Children’s secretary Ed Balls and council leaders are bidding to lure back children’s social workers who have left the profession to fill current recruitment gaps.
The Local Government Association today launched an initiative to bring back 5,000 retired children’s social workers to the frontline to help alleviate recruitment difficulties in England.
And Balls has announced that the Department for Children, Schools and Families will target 30,000 qualified and experienced social workers who have left council roles in an attempt to persuade them to return.
While the two initiatives have been launched in parallel, the LGA and DCSF will work together in achieving their aims.
LGA launches campaign
The drive to target people who have left the profession over the past ten years forms part of an LGA campaign to improve recruitment and retention of child social workers.
A survey by the association last year, carried out before the end of the Baby P trial, found that child social work posed councils the hardest recruitment and retention difficulties of any profession.
In a report to mark the start of the campaign, the LGA said councils faced particular problems recruiting and retaining experienced children’s social workers, and said the retirement rate for the group had risen from 0.9% to 1.2% from 2003-6.
Baby P effect
It said the issue had become “more challenging” since Baby P, “threatening to undo the progress made by councils and others in the previous four years”.
LGA chair Margaret Eaton said: “Being a child social worker is one of the toughest jobs in Britain. Encouraging back those who have been at the frontline tirelessly working to save the lives of vulnerable children is key to helping plug the gaps and ensure that we, as a nation, can do everything we can to keep them safe.”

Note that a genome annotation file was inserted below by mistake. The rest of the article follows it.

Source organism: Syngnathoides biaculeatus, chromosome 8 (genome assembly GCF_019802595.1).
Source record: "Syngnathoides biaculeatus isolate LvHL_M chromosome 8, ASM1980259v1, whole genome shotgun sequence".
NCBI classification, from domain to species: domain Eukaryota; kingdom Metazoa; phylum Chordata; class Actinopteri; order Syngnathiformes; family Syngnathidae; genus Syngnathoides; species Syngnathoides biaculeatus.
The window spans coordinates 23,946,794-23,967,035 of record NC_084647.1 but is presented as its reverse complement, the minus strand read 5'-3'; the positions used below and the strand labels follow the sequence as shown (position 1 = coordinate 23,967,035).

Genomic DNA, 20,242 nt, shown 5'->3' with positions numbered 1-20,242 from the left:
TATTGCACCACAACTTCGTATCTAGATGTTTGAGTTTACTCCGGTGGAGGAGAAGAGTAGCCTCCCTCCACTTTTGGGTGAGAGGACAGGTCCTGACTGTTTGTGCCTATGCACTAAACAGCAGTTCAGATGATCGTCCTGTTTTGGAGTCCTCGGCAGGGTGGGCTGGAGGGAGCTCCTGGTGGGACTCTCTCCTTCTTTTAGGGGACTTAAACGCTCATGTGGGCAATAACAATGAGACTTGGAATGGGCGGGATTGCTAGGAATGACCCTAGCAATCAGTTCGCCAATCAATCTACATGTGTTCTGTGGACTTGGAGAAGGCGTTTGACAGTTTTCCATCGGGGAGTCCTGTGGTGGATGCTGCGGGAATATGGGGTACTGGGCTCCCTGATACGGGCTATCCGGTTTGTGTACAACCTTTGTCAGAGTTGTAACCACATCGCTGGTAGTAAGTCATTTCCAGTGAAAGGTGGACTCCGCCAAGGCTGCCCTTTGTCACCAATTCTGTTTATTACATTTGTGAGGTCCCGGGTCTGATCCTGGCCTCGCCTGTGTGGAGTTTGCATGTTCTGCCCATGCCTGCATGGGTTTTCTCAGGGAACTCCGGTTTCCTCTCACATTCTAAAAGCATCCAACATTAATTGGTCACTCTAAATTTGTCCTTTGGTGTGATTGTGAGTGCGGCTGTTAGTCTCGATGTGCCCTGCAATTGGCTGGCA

The DCSF is developing a plan to provide re-training for returning social workers and set up a service to match them with prospective employers. A spokesperson said more details would follow.
Balls said there were 5,500 agency staff currently filling posts in councils amid a vacancy rate of around 10%. He said: “With more people in place we can help new social workers to build their confidence and skills by making sure they have a smaller workload and regular support from a more experienced colleague so that they can learn on the job.”
Social workers are ‘unsung heroes’
He added: “Social workers are the unsung heroes of our country – now is the time to back them and I won’t rest until I’m confident we are giving social workers the training, status and support they deserve.”
Unison’s national officer for social care, Helga Pile, said tempting back retired staff would be “tough” as many could have “breathed a sigh of relief” in leaving the profession. She said the LGA’s campaign would only succeed if practitioners were offered a decent wage and adequate support.
The LGA said it would set out a series of measures in the coming weeks to help “recruit the best, retain the brightest and increase the amount of respect” for children’s social workers.
Caution from ADCS
The Association of Directors of Children’s Services gave the LGA campaign a cautious welcome.
President Maggie Atkinson said: “The proposal to persuade former social workers out of retirement, or back into the public sector, may well provide respite for hard pressed children’s services departments. This should not distract from the long-term effort of reforming the profession to attract the brightest and best, to provide them with the best possible initial and continuing training, management, supervision and support, and to retain them in positions that reflect their skills and experience.”
She added: “In the short-term, employers recruiting those who have been out of the profession for a number of years should consider the changes that have taken place in both procedure and practice since the introduction of “Every Child Matters” and ensure returning professionals are aware of their responsibilities within that framework.”
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